9.2 What is an object?

What is an object?

Everything in Ruby is an object. All objects have an identity; they can also hold state and manifest behaviour by responding to messages. These messages are normally dispatched through method calls.

A string is an example of a Ruby object. Each string object has its own identity exposed through methods like object_id, == and class. It also has to store the value of the string and thus has state. Methods like split, upcase, downcase exposes the behavior of the object.

But what about a method? Is that an object too? Ruby provides an object representation for methods as well. method(method_name) returns a method object that holds method_name. We cover this in detail in the RubyMonk Metaprogramming: Code Inspection chapter.

Blocks, lambdas, Class - all of the them are objects. Every expression in Ruby evaluates to an object. These are all objects:

  • Class
  • Module
  • Method
  • Object.new
  • "a string"
  • 42
  • lambda { puts "This is a block of code. An object!"}
  • SomeUserDefinedClass.new

Object Identity

The Ruby VM keeps track of every object in memory through the object_id method which is present in all objects in Ruby. Different objects always have different ids.

Example Code:

Output Window

As you can see in the above example, every time you create the string "a", the object has a new object_id. This means two objects were created for representing "a".

Let us now look at a different aspect of an object's identity: its origin. The class definition from which an object was instantiated is an intrinsic part of its identity. The class method serves this purpose and is present in every object in Ruby. A few examples:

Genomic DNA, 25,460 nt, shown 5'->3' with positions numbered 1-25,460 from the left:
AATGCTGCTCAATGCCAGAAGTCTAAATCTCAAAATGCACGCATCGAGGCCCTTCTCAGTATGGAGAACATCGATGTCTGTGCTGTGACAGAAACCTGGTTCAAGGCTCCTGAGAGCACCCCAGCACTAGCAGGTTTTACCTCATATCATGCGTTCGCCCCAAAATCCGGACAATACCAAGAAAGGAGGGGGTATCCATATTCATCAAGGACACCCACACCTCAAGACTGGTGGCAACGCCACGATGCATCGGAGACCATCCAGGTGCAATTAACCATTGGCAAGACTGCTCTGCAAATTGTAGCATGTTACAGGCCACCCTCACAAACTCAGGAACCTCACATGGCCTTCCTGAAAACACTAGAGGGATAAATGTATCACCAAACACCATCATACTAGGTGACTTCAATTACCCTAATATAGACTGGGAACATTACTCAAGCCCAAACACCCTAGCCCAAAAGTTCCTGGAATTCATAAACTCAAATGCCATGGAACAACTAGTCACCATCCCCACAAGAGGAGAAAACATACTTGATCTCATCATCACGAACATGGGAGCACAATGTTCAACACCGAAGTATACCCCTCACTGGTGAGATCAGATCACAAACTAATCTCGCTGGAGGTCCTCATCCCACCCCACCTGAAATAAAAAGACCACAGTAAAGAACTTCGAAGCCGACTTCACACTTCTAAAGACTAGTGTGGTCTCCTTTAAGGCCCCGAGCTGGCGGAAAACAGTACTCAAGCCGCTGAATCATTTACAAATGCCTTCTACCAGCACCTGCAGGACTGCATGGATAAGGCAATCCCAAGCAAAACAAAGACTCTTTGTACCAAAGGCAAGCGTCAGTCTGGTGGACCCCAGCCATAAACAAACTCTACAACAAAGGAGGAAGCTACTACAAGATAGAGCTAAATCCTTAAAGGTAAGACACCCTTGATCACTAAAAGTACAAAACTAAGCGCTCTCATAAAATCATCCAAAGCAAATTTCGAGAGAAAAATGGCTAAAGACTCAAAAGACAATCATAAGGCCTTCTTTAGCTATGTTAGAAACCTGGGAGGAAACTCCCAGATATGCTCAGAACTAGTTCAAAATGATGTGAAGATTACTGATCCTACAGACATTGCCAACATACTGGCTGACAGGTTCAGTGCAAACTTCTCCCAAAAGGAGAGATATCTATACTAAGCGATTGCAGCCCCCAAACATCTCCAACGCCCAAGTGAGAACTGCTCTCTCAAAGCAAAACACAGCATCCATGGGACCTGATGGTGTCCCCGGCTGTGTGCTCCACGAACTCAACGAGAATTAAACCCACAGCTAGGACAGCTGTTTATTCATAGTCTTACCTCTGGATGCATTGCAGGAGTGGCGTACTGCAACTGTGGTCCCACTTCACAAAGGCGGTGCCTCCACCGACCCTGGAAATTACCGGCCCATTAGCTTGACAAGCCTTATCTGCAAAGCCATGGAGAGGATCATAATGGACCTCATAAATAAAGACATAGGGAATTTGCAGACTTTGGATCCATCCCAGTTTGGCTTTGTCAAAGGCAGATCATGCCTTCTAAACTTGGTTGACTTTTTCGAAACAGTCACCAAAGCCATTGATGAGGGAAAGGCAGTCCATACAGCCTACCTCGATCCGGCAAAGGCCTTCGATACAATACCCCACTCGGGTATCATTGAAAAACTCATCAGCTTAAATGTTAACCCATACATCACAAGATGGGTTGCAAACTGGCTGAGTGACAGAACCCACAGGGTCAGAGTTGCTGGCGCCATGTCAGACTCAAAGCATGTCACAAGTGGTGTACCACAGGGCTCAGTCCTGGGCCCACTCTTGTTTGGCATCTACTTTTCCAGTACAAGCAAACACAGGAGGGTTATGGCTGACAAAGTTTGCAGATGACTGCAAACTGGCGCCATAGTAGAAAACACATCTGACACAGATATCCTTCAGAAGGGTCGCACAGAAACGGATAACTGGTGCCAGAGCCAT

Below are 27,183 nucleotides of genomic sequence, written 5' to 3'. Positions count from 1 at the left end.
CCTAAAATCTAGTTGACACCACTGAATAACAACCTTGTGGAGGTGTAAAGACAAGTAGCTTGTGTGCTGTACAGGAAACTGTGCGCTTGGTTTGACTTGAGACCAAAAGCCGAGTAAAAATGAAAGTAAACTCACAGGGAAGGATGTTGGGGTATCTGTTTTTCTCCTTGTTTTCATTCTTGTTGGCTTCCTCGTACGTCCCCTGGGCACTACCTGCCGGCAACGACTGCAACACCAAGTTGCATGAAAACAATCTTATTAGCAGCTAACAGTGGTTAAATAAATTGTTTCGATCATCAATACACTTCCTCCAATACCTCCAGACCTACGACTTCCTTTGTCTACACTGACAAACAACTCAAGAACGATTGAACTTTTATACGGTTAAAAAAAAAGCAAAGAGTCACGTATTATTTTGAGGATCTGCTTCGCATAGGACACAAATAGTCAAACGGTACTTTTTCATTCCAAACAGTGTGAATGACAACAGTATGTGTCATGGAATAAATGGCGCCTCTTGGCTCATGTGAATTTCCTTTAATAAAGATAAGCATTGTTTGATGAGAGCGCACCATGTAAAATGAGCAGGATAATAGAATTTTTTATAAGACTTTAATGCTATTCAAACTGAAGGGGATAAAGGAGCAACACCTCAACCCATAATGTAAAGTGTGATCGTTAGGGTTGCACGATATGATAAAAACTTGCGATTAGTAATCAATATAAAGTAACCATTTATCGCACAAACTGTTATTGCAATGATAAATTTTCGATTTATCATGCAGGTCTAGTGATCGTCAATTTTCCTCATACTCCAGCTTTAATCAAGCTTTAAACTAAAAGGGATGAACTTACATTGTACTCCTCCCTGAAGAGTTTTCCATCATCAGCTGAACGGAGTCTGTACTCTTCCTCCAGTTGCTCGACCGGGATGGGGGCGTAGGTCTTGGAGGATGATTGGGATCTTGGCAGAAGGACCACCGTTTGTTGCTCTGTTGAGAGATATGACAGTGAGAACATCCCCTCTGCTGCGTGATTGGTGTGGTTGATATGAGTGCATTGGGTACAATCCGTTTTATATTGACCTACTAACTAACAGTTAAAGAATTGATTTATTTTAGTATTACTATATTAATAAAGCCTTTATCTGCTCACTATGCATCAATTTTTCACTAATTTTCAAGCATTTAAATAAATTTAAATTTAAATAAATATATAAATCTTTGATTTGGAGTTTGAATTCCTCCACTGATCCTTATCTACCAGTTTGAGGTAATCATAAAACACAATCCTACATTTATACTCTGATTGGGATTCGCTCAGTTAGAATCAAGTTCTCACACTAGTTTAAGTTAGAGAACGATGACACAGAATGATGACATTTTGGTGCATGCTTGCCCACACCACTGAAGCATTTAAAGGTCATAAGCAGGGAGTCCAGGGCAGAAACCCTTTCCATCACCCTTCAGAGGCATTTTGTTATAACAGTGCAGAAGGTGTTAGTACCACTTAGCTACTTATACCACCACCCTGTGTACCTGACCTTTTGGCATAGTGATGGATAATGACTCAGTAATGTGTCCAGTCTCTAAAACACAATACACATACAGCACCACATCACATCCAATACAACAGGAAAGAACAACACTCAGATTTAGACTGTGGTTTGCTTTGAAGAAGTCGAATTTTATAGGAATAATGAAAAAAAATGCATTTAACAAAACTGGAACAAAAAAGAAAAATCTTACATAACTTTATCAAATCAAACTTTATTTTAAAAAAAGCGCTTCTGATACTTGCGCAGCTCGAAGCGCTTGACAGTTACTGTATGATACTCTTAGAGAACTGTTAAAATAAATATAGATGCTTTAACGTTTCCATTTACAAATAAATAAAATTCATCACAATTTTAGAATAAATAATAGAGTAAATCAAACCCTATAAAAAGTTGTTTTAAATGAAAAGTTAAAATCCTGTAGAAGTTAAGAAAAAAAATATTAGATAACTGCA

Example Code:

Output Window

Here Foo is a class definition object - this is where we define the behaviour of all the objects instantiated by the class Foo. What is the class of the class definition itself? Let us take a look at class Foo to find out:

Example Code:

Output Window

String, Array, Foo - these are all objects that hold class definitions. All such class definitions themselves belongs to the class Class. The class definition objects can instantiate objects of its class.

Here is an exercise that you can solve using the class method. I have a couple of dishes - Soup, IceCream and ChineseGreenBeans (yum!). Objects of these classes can be added to the DeliveryTray.The DeliveryTray has to keep track of the number of dish of each type and suggest how many dishes it needs to carry.

Output Window

You can check whether an object, say x is an instance of a particular class A by comparing x.class == A. The instance_of? method is a standard Ruby method that is a shorthand for this:

Example Code:

Output Window

As we can see, even though B inherits from A, Ruby does not consider objects of type B to be instances of A.

In the next lesson we'll go through the behaviour of objects in Ruby.

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This lesson is Copyright © 2011-2014 by Jasim A Basheer